CINEMA: Nowhere Boy

Written by: Dee Pilgrim


There have been a few artists from different media making a name for themselves in the film discipline recently, most notably Steve McQueen with his award-winning feature Hunger.

Later this year we get fashion designer Tom Ford’s directing debut with A Single Man, but this month it is the turn of modern artist Sam Taylor-Wood with her impressively crafted tale of John Lennon’s early years.

Aaron Johnson in Sam Taylor-Wood's Nowhere Boy

If anything, Lennon’s formative years in Liverpool were as full of incident as his later life; he was actually brought up by his rather straight-laced aunt Mimi (Kristin Scott Thomas), while his exuberant, but mentally fragile, mother Julia (Anne-Marie Duff) lived around the corner with her new family. Young John (Aaron Johnson) was crushed by the death of his father-figure, Uncle George (David Threlfall), and resented the strict regime Mimi insisted on at home, and he found an escape in the bohemian atmosphere round at Julia’s house. Having been estranged from his mother for years, bonding with her again as a teenager became one of John’s biggest influences, especially her talent for music, a talent she used to teach her son to play the banjo.

It is to Taylor-Wood’s credit that the rather giddy, self-involved nature of the mother and son relationship at the heart of Nowhere Boy is handled not only with aplomb but also with care; all too easily it could have become an over-cooked Oedipus complex, but instead, with great subtlety, Taylor-Wood turns Julia and John into best mates, life loving chums facing a rather po-faced and disapproving world together.

However, as the film progresses it becomes obvious that John’s complex, spiky relationship with aunt Mimi was just as important to his development as that with his mother. It is this triangular axis at the core of the film – between John, Julia and Mimi – that is the most intriguing and also the most successful aspect of the film. Elsewhere, John’s relationships with band members such as Paul McCartney (Thomas Brodie Sangster) are added merely as background noise.

As has been well publicised, Taylor-Wood fell in love (and is to marry) with her leading man during filming and it shows in the finished article. The camera follows John’s every move so diligently (even when his behaviour is thuggish), it is almost as if it wants to devour him. But Aaron Johnson rises to the occasion showing John warts and all – a talented, but sometimes arrogant and selfish character.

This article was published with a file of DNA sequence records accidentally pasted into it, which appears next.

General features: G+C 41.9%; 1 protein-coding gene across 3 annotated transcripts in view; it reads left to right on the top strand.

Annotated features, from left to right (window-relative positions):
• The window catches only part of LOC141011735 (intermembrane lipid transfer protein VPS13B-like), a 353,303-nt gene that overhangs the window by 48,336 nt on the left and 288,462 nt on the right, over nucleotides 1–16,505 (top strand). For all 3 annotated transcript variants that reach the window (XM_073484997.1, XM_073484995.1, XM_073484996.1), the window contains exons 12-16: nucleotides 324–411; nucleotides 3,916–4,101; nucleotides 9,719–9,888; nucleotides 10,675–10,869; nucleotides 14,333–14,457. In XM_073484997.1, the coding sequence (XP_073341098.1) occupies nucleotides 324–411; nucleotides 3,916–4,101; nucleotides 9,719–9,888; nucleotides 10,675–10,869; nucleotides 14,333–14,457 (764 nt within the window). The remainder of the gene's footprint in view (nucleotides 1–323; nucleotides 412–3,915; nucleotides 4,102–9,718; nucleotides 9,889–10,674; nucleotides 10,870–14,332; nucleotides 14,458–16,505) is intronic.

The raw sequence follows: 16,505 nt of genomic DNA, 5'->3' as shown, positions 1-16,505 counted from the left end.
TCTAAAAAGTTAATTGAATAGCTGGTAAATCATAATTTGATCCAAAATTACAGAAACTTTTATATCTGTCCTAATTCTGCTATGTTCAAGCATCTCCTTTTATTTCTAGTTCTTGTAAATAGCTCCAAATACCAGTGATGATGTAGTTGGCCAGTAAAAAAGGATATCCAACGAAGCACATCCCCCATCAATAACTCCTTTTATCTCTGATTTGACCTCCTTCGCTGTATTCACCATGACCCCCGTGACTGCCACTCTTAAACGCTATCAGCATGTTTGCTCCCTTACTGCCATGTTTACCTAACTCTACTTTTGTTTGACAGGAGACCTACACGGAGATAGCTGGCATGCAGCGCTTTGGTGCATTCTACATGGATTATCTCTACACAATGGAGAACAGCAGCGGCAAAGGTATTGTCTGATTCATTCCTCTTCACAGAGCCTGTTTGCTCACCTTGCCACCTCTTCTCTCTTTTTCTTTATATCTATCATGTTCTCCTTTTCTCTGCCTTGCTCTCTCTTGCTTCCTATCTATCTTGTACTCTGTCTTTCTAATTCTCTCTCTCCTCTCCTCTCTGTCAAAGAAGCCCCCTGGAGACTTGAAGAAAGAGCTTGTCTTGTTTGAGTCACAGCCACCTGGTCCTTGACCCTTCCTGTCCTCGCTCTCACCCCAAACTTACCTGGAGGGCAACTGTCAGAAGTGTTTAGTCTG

However, the most impressive ingredients in the film are the performances from two of Britain’s most talented actresses; Kristin Scott Thomas (all pursed lips and hurt disappointment) and Anne-Marie Duff (loud, bright, breezy and oh-so-brittle) manage to show their characters’ human sides, never letting them slip into caricature.

Elsewhere, the film captures the spirit of the late 50s and the dawn of the rock and roll with much energy and humour making this an entertaining, engaging feature and not just a historical document.




Author: Dee Pilgrim

Dee always knew she wanted to make her living from writing and so trained as a journalist before working for a variety of music and women’s titles including Sounds, Company, Cosmopolitan, Ms London, New Woman, and Girl About Town. After going freelance she concentrated on celebrity interviews and film, theatre, music and restaurant reviews. Her love of film goes back to her very first cinema experience at the age of five when her mother took her to see Bambi. She cried. At one time she was the Film Editor for NOW magazine and also the secretary for the film section of the Critics’ Circle and the celebrity coordinator for its annual film awards’ event. She has written a number of books for teenagers through Trotman Publishing, including five Real Life Guides to vocational careers (including Carpentry, Plumbing and Catering), and also three books on Real Life Issues (Money, Bereavement and Self Harm). Her favourite film is still Bladerunner.

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